He was also often found stretching his whole body up towards heaven in prayer, like a choice arrow shot straight up from a bow (Is. 49:2).
He was also often found stretching his whole body up towards heaven in prayer, like a choice arrow shot straight up from a bow (Is. 49:2). He had his hands stretched right up above his head, joined together or slightly open as if to catch something from heaven. And it is believed that at such times he received an increase of grace and was caught up in rapture, and that his prayer won from God, for the order he had founded, the gifts of the Holy Spirit and, for himself and for his brethren, such delight and enjoyment in putting the Beatitudes into practice that each one would consider himself blessed in the most profound poverty, in bitter grief, in severe persecution, in great hunger and thirst for righteousness, in all the cares and worries of mercy (Matt. 5:3-10), and that they would all consider it a pleasure to observe the commandments with devotion and to follow the evangelical counsels. At such times the holy father seemed suddenly to enter the Holy of Holies and the third heaven (2 Cor. 12:2). And so, after this kind of prayer, he bore himself like a prophet, as is related in his miracles, whether he was rebuking or dispensing or preaching. Just one example must be given here, briefly, for edification’s sake.
Once at Bologna, after praying like this, the holy master Dominic asked the advice of some of the senior brethren about some decision that had to be made. This was his normal practice because, as he said, something may be shown to one good man which is not shown to another, as can be seen in the prophets. The sacristan then came and called one of the people taking part in this council to go to the women’s church, to hear a confession, I think. He added, stupidly, though not, as he thought, loudly enough to be heard by the holy master Dominic, ‘A beautiful lady is asking for you; come at once.’ Then the Spirit came upon St. Dominic and he began to be disturbed in himself, and the councilors looked at him with fear. Then he told the sacristan to come to him and he asked him, ‘What did you say?’ He replied, ‘I was asking for a priest to come to the church.’ And the father said, ‘Reproach yourself and confess the sin which came to your lips. The God who made all things made me aware of what you thought were your secret words.’ And he disciplined him there severely and long, so that those who were present were moved to compassion because of his bruises. Then he said, ‘Go, my son; now you have learned how to gaze at a woman in the future. Make sure you do not judge of her appearance. And you too should pray that God will give you chaste eyes.’ In this way he knew what was hidden, rebuked the brother’s folly and punished him and taught him, as he had foreseen it all in prayer. And the brethren were amazed that this was what he said had to be done. And the holy master said, ‘All our justice, by comparison with that of God, is nothing better than filth’ (Is. 64:6).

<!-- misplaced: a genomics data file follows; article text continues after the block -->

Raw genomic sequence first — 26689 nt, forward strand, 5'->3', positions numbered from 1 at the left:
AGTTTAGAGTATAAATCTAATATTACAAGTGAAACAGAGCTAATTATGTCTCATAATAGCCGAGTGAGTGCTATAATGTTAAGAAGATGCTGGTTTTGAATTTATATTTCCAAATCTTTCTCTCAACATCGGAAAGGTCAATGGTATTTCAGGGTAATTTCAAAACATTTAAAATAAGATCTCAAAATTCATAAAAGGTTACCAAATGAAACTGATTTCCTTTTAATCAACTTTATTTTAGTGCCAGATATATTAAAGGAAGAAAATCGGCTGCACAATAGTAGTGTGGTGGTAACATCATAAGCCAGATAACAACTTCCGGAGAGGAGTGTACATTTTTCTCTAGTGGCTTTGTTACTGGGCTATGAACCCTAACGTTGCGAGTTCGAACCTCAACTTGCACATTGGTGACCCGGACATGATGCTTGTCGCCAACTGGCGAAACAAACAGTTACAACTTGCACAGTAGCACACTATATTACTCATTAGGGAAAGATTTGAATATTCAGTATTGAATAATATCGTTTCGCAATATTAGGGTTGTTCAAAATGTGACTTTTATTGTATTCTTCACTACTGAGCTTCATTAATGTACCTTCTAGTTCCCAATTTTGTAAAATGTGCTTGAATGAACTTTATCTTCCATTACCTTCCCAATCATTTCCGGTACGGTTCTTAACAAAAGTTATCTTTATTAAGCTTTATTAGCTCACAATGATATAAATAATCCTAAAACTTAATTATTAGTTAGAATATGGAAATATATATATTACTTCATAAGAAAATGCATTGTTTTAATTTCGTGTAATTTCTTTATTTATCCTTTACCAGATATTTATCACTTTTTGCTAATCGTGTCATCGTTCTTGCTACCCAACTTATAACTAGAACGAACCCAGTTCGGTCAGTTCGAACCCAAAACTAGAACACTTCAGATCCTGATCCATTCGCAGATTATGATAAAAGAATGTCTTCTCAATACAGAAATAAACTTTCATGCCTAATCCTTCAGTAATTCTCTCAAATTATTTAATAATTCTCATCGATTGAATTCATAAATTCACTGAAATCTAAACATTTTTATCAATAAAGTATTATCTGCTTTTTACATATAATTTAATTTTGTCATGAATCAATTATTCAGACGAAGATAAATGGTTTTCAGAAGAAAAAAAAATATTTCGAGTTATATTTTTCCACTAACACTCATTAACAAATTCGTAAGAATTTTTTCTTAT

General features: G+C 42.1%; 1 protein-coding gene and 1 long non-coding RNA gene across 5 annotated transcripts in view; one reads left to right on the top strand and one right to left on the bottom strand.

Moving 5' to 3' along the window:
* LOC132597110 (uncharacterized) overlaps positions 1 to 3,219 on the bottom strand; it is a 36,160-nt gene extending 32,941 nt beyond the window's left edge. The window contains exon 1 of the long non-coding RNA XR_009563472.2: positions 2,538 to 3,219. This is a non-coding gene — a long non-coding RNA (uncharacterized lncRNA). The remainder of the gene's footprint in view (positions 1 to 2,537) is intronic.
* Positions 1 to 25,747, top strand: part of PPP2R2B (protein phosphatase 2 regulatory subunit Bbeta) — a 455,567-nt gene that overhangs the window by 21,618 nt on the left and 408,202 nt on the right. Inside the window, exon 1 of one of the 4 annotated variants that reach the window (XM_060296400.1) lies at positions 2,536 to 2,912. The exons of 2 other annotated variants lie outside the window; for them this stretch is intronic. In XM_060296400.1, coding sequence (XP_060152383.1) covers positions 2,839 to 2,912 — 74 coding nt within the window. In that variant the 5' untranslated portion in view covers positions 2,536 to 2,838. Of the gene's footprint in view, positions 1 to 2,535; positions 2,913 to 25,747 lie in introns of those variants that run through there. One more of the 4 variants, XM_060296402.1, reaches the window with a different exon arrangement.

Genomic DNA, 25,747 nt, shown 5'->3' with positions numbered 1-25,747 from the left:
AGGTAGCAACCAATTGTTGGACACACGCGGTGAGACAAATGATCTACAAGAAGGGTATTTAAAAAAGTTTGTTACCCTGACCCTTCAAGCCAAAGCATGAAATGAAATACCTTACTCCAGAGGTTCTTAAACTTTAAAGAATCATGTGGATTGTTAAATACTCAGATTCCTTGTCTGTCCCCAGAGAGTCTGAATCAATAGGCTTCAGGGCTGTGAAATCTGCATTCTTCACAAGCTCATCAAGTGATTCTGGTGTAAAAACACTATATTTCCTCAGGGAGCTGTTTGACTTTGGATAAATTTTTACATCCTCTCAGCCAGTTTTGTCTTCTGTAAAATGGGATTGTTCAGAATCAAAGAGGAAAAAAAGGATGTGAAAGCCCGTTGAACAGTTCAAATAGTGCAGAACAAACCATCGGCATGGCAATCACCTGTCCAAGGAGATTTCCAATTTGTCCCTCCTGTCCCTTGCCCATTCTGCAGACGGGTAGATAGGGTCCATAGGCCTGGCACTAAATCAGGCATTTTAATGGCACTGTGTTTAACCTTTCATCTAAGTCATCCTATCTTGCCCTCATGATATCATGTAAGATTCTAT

So the holy father did not remain long in this kind of prayer, but returned to himself as if he were coming from far away, and at such times he seemed to be a stranger in the world, as could easily be seen from his appearance and his behavior. While he was praying he was sometimes clearly heard by the brethren saying, as the prophet did, ‘Hear the voice of my supplication while I pray to you and while I lift up my hands to your holy temple’ (Ps. 27:2). And the holy master taught the brethren to pray like this, both by his words and by his example. He quoted from Psalm 133:2, ‘At night lift up your hands to the holy place,’ and Psalm 140:2, ‘The raising of my hands like an evening sacrifice.’